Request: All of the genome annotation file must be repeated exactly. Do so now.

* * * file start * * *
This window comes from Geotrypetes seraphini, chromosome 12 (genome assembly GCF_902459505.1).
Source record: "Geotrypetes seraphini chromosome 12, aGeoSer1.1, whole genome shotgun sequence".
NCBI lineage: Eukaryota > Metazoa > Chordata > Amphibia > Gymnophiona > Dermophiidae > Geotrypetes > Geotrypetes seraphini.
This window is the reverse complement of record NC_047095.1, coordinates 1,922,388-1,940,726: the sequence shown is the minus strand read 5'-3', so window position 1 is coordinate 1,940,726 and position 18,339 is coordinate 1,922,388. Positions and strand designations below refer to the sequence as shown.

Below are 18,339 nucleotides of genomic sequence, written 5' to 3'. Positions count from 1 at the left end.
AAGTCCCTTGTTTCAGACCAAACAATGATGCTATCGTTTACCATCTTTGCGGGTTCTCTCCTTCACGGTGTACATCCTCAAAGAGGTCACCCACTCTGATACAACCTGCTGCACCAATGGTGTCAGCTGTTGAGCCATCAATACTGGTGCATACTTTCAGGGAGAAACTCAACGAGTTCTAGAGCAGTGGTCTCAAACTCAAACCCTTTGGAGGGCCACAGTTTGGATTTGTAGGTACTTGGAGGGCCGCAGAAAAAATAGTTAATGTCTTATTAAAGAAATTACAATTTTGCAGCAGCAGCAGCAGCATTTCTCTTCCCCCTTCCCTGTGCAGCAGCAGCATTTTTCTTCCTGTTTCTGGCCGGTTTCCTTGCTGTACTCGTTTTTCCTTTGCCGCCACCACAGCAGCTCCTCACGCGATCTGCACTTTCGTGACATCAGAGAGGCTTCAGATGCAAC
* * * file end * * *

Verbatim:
This window comes from Geotrypetes seraphini, chromosome 12 (genome assembly GCF_902459505.1).
Source record: "Geotrypetes seraphini chromosome 12, aGeoSer1.1, whole genome shotgun sequence".
NCBI lineage: Eukaryota > Metazoa > Chordata > Amphibia > Gymnophiona > Dermophiidae > Geotrypetes > Geotrypetes seraphini.
This window is the reverse complement of record NC_047095.1, coordinates 1,922,388-1,940,726: the sequence shown is the minus strand read 5'-3', so window position 1 is coordinate 1,940,726 and position 18,339 is coordinate 1,922,388. Positions and strand designations below refer to the sequence as shown.

Below are 18,339 nucleotides of genomic sequence, written 5' to 3'. Positions count from 1 at the left end.
AAGTCCCTTGTTTCAGACCAAACAATGATGCTATCGTTTACCATCTTTGCGGGTTCTCTCCTTCACGGTGTACATCCTCAAAGAGGTCACCCACTCTGATACAACCTGCTGCACCAATGGTGTCAGCTGTTGAGCCATCAATACTGGTGCATACTTTCAGGGAGAAACTCAACGAGTTCTAGAGCAGTGGTCTCAAACTCAAACCCTTTGGAGGGCCACAGTTTGGATTTGTAGGTACTTGGAGGGCCGCAGAAAAAATAGTTAATGTCTTATTAAAGAAATTACAATTTTGCAGCAGCAGCAGCAGCATTTCTCTTCCCCCTTCCCTGTGCAGCAGCAGCATTTTTCTTCCTGTTTCTGGCCGGTTTCCTTGCTGTACTCGTTTTTCCTTTGCCGCCACCACAGCAGCTCCTCACGCGATCTGCACTTTCGTGACATCAGAGAGGCTTCAGATGCAAC